21 October 2007

Henley Half Marathon

I've had a week to get over this now, and over the loss of my blog on the subject (the office computer system refused to handle it when I pressed the "post" button), so it's time now to get back to it.

The instructions for the event contained a plea to gentlemen taking part to make "full use" of the urinals. Yuk. Fortunately I was unable to tell how full the use was that had been made of them, as it was dark in the toilets - no doubt making matters even worse ...

The race passes through some delightful countryside, along the riverbank that I have come to know well from Mel's rowing there and from attending the Royal Regatta, though without all the temproary buildings erected along the river for that event it all looks rather empty. I foolishly set off at slightly more than seven minutes per mile pace, which if the mile markers are to be believed I upped substantially for mile four: but I can't sustain that sort of speed, which only eighteen months ago would have seemed pretty relaxed. After a loop on the Berkshire side, the route came back through the town and passed the start before heading off through Fawley Court, where the signs were in English and Polish (accounted for by the fact that it belongs to a Polish religious order) where I stopped at a water station for a long drink, never having mastered the technique (if there is one) of doing that on the move. Then we crossed the road and set off up Fawley Hill.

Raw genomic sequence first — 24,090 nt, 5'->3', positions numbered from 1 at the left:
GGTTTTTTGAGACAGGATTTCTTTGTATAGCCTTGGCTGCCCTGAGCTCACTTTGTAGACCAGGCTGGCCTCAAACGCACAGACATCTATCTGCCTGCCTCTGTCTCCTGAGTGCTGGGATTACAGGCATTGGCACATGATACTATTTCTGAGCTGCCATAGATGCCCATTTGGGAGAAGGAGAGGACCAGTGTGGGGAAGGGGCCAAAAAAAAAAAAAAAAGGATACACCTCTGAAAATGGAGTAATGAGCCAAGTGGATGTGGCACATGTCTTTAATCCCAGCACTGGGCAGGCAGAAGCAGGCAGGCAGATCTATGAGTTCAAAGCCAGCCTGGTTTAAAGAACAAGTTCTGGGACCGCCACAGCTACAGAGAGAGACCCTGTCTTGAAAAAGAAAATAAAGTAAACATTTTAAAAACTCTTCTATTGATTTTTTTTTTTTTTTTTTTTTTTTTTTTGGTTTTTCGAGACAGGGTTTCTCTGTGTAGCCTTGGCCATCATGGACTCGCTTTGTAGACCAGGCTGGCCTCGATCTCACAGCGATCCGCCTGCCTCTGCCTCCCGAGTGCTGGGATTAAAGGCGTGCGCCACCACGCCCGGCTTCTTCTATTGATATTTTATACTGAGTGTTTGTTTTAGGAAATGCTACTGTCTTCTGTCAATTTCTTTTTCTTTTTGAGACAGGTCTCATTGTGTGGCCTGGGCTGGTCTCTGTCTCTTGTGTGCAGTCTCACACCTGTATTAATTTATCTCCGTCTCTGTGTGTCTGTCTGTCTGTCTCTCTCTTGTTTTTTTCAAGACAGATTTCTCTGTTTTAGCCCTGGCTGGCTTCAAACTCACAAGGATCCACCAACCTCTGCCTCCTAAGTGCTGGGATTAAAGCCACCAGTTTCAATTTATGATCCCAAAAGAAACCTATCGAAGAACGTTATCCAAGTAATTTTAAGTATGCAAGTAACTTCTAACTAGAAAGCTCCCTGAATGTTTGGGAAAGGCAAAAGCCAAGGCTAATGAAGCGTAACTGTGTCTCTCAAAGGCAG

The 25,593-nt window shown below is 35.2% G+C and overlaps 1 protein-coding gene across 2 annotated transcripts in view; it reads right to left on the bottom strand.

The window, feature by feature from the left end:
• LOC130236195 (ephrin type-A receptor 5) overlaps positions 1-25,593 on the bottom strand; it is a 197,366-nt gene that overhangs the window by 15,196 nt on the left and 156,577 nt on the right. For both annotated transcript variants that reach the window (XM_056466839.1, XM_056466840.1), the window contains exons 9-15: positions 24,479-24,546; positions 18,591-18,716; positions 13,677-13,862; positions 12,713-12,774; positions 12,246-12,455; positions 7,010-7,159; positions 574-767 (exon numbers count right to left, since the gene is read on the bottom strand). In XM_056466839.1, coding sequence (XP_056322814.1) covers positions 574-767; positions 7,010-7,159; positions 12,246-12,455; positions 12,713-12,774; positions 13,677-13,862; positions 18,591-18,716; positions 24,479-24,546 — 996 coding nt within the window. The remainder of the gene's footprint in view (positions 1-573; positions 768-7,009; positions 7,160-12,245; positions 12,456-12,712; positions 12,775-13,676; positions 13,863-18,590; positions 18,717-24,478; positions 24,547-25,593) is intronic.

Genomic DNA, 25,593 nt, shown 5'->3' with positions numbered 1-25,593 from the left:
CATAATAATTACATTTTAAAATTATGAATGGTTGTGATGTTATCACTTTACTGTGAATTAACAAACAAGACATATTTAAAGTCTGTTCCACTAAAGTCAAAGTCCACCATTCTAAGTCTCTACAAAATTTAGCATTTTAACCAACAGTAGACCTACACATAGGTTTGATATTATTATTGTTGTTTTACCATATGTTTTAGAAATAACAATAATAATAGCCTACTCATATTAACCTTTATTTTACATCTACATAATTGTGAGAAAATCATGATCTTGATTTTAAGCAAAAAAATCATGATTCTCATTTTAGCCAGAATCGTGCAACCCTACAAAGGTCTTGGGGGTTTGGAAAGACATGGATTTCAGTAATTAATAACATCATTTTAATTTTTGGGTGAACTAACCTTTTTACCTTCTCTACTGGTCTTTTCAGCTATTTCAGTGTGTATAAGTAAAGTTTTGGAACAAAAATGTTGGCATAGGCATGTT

I'd read about this mile-and-a-half long ascent, going up from about 40 metres above sea level to the peak of 145 metres and then down again pretty steeply at first, becoming more gradual towards the finish. It would have been a tough climb if I'd been fresh, but it started at mile 8 and I'd done the first four miles at a mad pace, so I struggled up.

Coming down was another matter - I put into practice what a fell-runner had told me on the Compton 40 last year, and let myself go. I reasoned that it would be hard on my knee to slow myself down anyway, and passed dozens of people in my headlong descent until at mile 10 cramp stopped me for a few minutes and they all passed me again, probably remarking to themselves that it served me right.

I covered the final three miles or so with a guy from Didcot Runners and someone else he was running with (thanks for the encouragement!) and a lady who, it turns out, is also running Marlow in November - I'll see if I can beat her then ...

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